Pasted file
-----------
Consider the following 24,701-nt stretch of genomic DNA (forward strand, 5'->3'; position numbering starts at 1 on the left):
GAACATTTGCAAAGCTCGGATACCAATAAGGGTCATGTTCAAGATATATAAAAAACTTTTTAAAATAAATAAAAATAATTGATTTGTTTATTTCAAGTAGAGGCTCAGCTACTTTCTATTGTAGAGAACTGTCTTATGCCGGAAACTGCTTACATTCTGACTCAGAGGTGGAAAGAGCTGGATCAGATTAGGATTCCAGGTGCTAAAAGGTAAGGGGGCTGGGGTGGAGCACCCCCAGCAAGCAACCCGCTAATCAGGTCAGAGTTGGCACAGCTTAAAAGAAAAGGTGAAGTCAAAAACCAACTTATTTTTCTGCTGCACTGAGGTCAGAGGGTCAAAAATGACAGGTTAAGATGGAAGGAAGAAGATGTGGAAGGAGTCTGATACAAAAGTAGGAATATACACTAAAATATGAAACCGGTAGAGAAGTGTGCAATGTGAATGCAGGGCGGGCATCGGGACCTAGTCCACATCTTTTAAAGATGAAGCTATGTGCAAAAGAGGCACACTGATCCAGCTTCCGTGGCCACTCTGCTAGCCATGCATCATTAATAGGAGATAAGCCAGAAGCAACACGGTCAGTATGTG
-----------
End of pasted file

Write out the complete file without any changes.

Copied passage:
Consider the following 24,701-nt stretch of genomic DNA (forward strand, 5'->3'; position numbering starts at 1 on the left):
GAACATTTGCAAAGCTCGGATACCAATAAGGGTCATGTTCAAGATATATAAAAAACTTTTTAAAATAAATAAAAATAATTGATTTGTTTATTTCAAGTAGAGGCTCAGCTACTTTCTATTGTAGAGAACTGTCTTATGCCGGAAACTGCTTACATTCTGACTCAGAGGTGGAAAGAGCTGGATCAGATTAGGATTCCAGGTGCTAAAAGGTAAGGGGGCTGGGGTGGAGCACCCCCAGCAAGCAACCCGCTAATCAGGTCAGAGTTGGCACAGCTTAAAAGAAAAGGTGAAGTCAAAAACCAACTTATTTTTCTGCTGCACTGAGGTCAGAGGGTCAAAAATGACAGGTTAAGATGGAAGGAAGAAGATGTGGAAGGAGTCTGATACAAAAGTAGGAATATACACTAAAATATGAAACCGGTAGAGAAGTGTGCAATGTGAATGCAGGGCGGGCATCGGGACCTAGTCCACATCTTTTAAAGATGAAGCTATGTGCAAAAGAGGCACACTGATCCAGCTTCCGTGGCCACTCTGCTAGCCATGCATCATTAATAGGAGATAAGCCAGAAGCAACACGGTCAGTATGTG